Six O365 Security Tips – What to Turn On and Turn Off
Over 1 million companies worldwide, and over 650K in the U.S., use Microsoft 365, which works out to be over 200M daily. While O365’s popularity makes it a benchmark in business, there are cybersecurity concerns that every organization should address. While Microsoft’s Exchange Server breach in early 2021 didn’t affect Cloud accounts, it does highlight that, both, on-prem and SaaS solutions need robust security. Here are six tips to review with your CISO or security partner to ensure you have maximized all available security for O365.
Use Multi-Factor Authentication (MFA)
Your administrative accounts are the most vulnerable because they give the highest level of access and power and because these types of accounts are cloud-based. Cybercriminals love these accounts. If they can crack one, they can exploit that administrator’s access and controls.
Most users are familiar with two-factor authentication (2FA). As the name suggests, the user must prove their identity with two points of confirmation – username and password, plus one other like code from text, or some other time-based one-time password (TOTP).
MFA comes into play when the 2FA failed or where you want users to have a higher level of authentication, which could include factors like biometrics, face or fingerprint identification, time, location, and others. MFA typically includes a piece of data that you know (like a password or PIN), data you have (like a security code that was texted), and information about who you are (e.g. biometrics).
The National Security Agency provides a document for
“Selecting Secure Multi-factor Authentication Solutions.”
Get Back to Basics – Email Security
Email is your #1 threat vector. From phishing and ransomware to compromised credentials, protecting your email is paramount. Once you’ve set up MFA, you’ll want to ensure that every mailbox takes advantage of Microsoft’s email audit feature within admin settings, as well as set automatic alerts that can ping your security team when there is suspicious activity.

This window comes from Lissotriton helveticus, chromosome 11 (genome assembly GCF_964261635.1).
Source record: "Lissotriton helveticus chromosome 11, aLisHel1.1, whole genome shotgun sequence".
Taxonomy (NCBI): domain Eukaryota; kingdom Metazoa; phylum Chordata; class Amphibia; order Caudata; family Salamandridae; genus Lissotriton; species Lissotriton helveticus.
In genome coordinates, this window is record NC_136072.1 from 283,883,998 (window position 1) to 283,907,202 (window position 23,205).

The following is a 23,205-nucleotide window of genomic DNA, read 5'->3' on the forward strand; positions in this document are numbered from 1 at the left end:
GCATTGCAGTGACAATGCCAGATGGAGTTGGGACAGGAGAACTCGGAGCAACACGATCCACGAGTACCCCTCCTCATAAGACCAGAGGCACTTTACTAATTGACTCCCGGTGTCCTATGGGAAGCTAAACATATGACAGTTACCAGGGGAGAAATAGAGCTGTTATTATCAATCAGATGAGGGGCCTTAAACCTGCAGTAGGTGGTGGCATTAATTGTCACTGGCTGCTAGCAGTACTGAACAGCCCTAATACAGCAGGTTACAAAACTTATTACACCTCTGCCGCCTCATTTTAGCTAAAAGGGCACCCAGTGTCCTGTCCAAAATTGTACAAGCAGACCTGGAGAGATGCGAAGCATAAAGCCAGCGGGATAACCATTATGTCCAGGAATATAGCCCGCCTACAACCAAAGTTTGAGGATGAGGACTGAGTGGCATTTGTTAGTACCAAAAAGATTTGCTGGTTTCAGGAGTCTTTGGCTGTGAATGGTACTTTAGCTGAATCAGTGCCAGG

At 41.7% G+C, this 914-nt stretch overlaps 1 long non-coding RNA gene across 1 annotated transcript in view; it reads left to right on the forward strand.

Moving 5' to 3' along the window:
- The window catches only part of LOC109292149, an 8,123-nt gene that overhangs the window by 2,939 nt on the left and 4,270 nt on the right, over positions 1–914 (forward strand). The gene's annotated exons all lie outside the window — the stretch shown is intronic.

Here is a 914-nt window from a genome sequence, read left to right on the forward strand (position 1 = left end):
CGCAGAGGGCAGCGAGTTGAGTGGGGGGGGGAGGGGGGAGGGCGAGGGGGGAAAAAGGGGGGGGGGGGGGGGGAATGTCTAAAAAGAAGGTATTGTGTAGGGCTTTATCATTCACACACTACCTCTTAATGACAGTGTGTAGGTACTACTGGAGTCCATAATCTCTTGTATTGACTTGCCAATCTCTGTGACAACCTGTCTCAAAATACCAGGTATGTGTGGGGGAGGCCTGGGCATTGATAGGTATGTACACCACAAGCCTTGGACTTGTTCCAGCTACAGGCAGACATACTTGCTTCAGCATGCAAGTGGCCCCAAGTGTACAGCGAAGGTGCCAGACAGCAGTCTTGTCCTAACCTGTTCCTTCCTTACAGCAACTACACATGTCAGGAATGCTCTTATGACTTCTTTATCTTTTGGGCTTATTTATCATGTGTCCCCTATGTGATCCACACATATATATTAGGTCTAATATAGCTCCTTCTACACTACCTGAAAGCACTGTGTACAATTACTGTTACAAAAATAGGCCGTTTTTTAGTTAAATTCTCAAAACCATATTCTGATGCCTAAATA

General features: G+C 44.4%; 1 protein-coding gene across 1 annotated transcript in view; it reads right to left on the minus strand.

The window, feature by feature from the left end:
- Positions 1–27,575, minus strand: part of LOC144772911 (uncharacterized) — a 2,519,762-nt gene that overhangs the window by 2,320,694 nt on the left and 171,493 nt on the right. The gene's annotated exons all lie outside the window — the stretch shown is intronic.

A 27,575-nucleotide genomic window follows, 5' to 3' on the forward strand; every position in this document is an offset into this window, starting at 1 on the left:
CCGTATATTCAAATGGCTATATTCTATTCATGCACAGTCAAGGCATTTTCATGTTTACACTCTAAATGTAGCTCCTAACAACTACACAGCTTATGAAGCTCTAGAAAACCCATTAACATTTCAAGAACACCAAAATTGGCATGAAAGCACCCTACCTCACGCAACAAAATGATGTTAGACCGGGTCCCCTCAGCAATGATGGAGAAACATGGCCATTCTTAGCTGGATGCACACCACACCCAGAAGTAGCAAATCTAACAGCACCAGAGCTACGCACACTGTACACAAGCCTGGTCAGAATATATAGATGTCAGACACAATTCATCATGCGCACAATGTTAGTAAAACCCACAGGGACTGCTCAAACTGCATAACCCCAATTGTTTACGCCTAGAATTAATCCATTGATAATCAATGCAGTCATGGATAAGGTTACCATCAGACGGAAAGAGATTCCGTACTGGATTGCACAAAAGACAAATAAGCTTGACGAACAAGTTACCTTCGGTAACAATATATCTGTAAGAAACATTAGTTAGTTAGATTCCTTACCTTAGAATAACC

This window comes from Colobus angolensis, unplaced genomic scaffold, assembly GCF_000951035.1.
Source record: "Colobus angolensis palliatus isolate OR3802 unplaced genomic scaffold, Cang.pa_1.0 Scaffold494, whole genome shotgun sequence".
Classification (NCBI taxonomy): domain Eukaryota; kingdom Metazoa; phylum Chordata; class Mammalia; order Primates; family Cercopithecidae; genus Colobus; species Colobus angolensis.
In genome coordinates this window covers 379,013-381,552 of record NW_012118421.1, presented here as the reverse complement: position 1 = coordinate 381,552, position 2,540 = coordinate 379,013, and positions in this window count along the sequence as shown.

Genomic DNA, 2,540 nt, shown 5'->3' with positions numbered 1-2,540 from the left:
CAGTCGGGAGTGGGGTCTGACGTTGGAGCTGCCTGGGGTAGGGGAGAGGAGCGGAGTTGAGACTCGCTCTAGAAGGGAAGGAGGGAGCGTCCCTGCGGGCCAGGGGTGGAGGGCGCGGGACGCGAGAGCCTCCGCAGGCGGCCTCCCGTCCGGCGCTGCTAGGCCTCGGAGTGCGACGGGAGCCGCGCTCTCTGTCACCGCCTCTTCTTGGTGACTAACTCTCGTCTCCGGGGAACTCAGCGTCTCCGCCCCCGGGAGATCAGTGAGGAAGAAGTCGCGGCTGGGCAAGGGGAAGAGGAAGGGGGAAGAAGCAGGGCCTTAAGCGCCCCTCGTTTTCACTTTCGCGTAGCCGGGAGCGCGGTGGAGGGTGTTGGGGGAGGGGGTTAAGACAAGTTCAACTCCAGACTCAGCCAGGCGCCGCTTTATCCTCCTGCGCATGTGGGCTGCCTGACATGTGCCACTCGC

Typically, it seems that companies aren’t concerned with phishing campaigns until “after the fact” or a security incident has taken place. In reality, users, employees are the critical point of security failure, particularly with phishing. Look for solutions that consider phishing intensity and frequency. After each phishing campaign, ensure there is required training as a refresher, providing feedback to employees after each attack with a sample and specific statistics with how well their campaign, or your employees, performed.
Watch Your Email Bells and Whistles
While we love O365’s email features like “Send Later” or attach from Cloud, some features are best left off.
We suggest that you turn off, or leave off, features like auto-forwarding, or blocking unsafe attachments. Users can easily manage Outlook’s unsafe attachment blocking settings by using the add-in interface, which will add or delete file extensions from the blocked extensions list.
On the other hand, there are a few features that you should start using like Encryption, as well as these three under Advanced Threat Protection:
Activate Office 365’s Advanced Threat Protection
Safe Attachments launches email attachments and executes it in a virtual machine (that’s where the term ‘detonating’ comes from), before giving your permission to access it. The virtual machine can use the sandbox environment to detect any abnormal actions that may be hiding malware. A great feature for fettering out zero-day threats.
Utilize Safe Links
This handy feature takes the hyperlinks in email messages in Office 365 and rewrites them into a new URL that includes a Microsoft URL that acts like a proxy. The wrapper launches the links (plus, any downstream links) before it points the user’s web browser to the intended destination.
Launch Anti-Impersonation Protections (ATP)
Anti-phishing policies let you add protections against specific domain addresses or mailboxes of concern. These protections, for example, would highlight when a web address contains strange characters typically used in various cyberattacks. These tools notifies Microsoft when someone from your contact list or previous email replies sends an email that’s actually an impersonator overtaking the sender’s address.
Tried and True Still Needs Security
Microsoft 365 is a ubiquitous suite of powerful tools. But, even tools that we use every day need a periodic review from a security perspective. These tips will offer an opportunity to discuss your organization’s most tried and true applications and ensure, whether on-prem or cloud-based, they have maturity security in place.